Coloradans Will Have To Wait To Enter Premier NFL Pick ‘Em Contests


Sports bettors in Colorado who thought they’d be able to take a crack at Las Vegas’ premier NFL pick ‘em contests, the Westgate SuperBook’s SuperContest and Circa’s Millions and Survivor competitions, will have to wait at least another year to do so within the state’s boundaries, as technological and regulatory issues have slowed the Rocky Mountain rollout.

To be fair, Circa has consistently maintained that it wasn’t yet prepared to fire up its NFL contests in Colorado. The company’s CEO, Derek Stevens, told CO Bets back in May, “We’re going to focus it in Nevada because you can’t cross-pollinate these pools.”

Circa’s sportsbook operations manager, Jeff Benson, recently affirmed Stevens’ statement, telling CO Bets, “There just isn’t enough regulatory clarity on contests across state lines.” He added that Circa would take a “wait-and-see approach” in determining whether it would be able to import its contests to Colorado in the near future. It’s worth noting that Coloradans can currently enter the Circa and SuperBook contests, but must travel to Vegas to register in person and employ a Nevada-based proxy to submit their weekly picks in order to comply with current state betting laws.

As for the SuperBook, it had intended to bring its SuperContest to Colorado this year, but it was forced to postpone the launch due to “technology delays” involving European platform providers, said Jay Kornegay, the sportsbook’s vice president of operations.

“Sports betting technology is very, very complicated and has a lot of nuances and variables,” Kornegay explained. “I believe it’s in its infant stages and has a long way to go to catch up with our thoughts, our minds, our needs. I think the platforms out there right now have a lot of work to do with the operators to get things more Americanized.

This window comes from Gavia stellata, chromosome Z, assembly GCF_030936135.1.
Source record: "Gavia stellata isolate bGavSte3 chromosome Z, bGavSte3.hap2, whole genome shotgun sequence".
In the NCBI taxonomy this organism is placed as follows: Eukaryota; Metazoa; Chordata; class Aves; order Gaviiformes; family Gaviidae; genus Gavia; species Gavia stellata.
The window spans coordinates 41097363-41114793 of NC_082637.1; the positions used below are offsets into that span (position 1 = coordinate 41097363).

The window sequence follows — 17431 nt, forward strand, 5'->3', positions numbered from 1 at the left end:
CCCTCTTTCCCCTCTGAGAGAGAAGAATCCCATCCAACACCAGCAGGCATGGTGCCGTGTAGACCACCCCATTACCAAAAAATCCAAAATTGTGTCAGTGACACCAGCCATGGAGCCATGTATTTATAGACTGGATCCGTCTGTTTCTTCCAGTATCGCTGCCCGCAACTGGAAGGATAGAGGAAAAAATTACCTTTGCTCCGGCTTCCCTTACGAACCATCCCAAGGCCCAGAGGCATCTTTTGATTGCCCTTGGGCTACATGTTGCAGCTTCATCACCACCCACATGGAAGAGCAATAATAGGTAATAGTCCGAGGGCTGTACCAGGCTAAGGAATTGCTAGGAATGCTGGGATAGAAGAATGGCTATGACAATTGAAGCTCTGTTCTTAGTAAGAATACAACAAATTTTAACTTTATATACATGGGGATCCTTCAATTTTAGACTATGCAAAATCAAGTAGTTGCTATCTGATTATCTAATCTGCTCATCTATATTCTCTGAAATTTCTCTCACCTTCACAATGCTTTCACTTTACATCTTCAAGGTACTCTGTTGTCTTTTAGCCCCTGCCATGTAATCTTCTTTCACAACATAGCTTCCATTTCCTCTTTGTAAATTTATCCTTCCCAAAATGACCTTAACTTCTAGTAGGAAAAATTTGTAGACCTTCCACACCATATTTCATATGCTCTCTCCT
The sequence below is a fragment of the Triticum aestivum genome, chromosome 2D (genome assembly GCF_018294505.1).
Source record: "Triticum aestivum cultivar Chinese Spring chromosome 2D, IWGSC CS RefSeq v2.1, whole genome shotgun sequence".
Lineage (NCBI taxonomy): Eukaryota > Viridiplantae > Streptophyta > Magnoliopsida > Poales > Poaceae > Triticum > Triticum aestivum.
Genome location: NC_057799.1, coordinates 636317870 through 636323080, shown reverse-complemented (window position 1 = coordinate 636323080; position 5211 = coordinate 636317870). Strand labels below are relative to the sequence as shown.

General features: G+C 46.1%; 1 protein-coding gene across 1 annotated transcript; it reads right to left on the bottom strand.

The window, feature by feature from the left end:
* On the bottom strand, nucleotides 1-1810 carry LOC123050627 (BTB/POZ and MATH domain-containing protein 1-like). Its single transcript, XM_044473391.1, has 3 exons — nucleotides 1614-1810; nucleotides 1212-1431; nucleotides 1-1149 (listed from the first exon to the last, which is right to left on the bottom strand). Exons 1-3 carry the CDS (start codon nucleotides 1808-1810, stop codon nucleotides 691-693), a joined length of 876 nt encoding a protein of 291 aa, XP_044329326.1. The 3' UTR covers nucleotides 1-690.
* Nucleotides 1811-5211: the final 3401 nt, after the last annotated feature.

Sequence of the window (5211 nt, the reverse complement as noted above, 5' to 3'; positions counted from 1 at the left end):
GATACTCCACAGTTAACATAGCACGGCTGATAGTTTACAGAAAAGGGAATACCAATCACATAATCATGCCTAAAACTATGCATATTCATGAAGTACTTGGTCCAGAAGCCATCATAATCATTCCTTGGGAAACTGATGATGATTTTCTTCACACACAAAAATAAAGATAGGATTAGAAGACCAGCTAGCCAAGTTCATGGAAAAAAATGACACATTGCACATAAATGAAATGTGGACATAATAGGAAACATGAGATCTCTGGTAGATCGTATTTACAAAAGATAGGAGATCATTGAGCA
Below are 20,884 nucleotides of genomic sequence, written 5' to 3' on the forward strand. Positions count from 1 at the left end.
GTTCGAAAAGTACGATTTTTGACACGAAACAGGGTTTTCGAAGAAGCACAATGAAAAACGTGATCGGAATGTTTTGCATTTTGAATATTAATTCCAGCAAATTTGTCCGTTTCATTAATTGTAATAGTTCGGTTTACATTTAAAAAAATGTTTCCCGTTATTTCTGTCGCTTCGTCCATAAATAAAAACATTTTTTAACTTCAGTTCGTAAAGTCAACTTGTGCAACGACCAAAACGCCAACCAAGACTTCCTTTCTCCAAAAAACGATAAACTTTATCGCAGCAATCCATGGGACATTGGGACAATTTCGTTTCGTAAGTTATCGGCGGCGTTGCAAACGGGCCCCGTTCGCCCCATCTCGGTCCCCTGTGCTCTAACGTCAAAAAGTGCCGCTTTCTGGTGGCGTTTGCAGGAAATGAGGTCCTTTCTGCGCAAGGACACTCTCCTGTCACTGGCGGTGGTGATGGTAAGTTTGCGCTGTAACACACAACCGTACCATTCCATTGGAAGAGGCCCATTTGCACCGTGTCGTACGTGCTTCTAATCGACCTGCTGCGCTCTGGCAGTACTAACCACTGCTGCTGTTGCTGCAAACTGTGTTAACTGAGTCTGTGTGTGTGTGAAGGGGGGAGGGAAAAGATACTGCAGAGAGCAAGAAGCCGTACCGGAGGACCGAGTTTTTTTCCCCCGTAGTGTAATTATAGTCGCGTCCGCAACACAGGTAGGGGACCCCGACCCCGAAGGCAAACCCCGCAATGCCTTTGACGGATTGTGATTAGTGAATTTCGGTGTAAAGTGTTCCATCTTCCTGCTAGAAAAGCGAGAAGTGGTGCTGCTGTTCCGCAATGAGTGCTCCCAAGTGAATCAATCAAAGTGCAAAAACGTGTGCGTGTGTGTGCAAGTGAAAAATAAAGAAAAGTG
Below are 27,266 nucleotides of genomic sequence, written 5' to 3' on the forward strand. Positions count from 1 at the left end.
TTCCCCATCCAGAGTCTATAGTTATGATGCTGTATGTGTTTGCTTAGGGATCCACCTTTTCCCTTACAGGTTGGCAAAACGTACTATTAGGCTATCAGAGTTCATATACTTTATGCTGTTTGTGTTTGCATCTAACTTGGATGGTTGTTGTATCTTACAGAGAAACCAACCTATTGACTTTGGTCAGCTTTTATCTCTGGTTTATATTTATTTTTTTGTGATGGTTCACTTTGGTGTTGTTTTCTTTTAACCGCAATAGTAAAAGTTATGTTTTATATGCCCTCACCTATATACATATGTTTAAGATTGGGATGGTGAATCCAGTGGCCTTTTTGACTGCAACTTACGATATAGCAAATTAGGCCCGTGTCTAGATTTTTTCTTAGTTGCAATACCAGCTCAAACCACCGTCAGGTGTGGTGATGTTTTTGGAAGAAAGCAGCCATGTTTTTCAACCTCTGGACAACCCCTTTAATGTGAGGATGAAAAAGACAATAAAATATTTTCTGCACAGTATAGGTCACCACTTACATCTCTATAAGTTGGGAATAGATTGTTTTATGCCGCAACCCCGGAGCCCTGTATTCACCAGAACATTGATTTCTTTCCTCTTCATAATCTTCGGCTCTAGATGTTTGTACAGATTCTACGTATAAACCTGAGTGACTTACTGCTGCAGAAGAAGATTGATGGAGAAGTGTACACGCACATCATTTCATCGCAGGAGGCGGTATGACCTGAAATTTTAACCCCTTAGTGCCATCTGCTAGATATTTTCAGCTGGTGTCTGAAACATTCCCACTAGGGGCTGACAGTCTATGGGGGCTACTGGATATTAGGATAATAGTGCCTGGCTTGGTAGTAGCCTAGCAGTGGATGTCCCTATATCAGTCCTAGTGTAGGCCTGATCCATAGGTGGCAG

“The Nevada blueprint is more simplified — it’s not to the level of what we’re seeing in Europe and the UK and other parts of the world,” he added. “It’s very Americanized, especially on the customer side of things. On the back end, it’s fantastic. It’s really easy to operate. The reporting is fantastic and the compliance is Grade A. You go to the European side of things — it has a lot of whistles and bells, but it’s very complicated on the back end with the risk side and reporting side.”

To further illustrate his point, Kornegay said, “When we change a line in Nevada, it could take two or three clicks. With some of these other (i.e., European) platforms, it could take 10 or 12 clicks. Their soccer and tennis products are fantastic; we just need to get them over to the American sports side. A lot of this we’ve corrected already, but we’ve still got a long way to go.”

Goal is ‘one national SuperContest’

Despite the SuperBook’s inability to get the SuperContest up and running in Colorado this year, Kornegay remains supremely confident that Coloradans will be able to participate in 2022. Furthermore, while acknowledging the existence of some regulatory ambiguity that might currently prevent his sportsbook’s contest from hopping across state lines, Kornegay is relatively undeterred by it.

“We could start off in Colorado by operating the SuperContest with its own pools,” he said. “But the ultimate goal is to commingle these states and pools and operate one national SuperContest.”

The SuperBook is currently taking bets in Nevada and Colorado and is about to launch in New Jersey. In addition, Kornegay said he is expecting the book will launch operations in two to three more states by mid-2022.

Image: Shutterstock. This article was adjusted shortly after publication to more accurately reflect the ability of Colorado residents to enter the aforementioned contests in Nevada.

Mike Seely has written about horse racing for The Daily Racing Form and America’s Best Racing, and has contributed pieces on a multitude of topics to The New York Times and Los Angeles Times, among other publications. He can be reached on Twitter (@mdseely) or via email at

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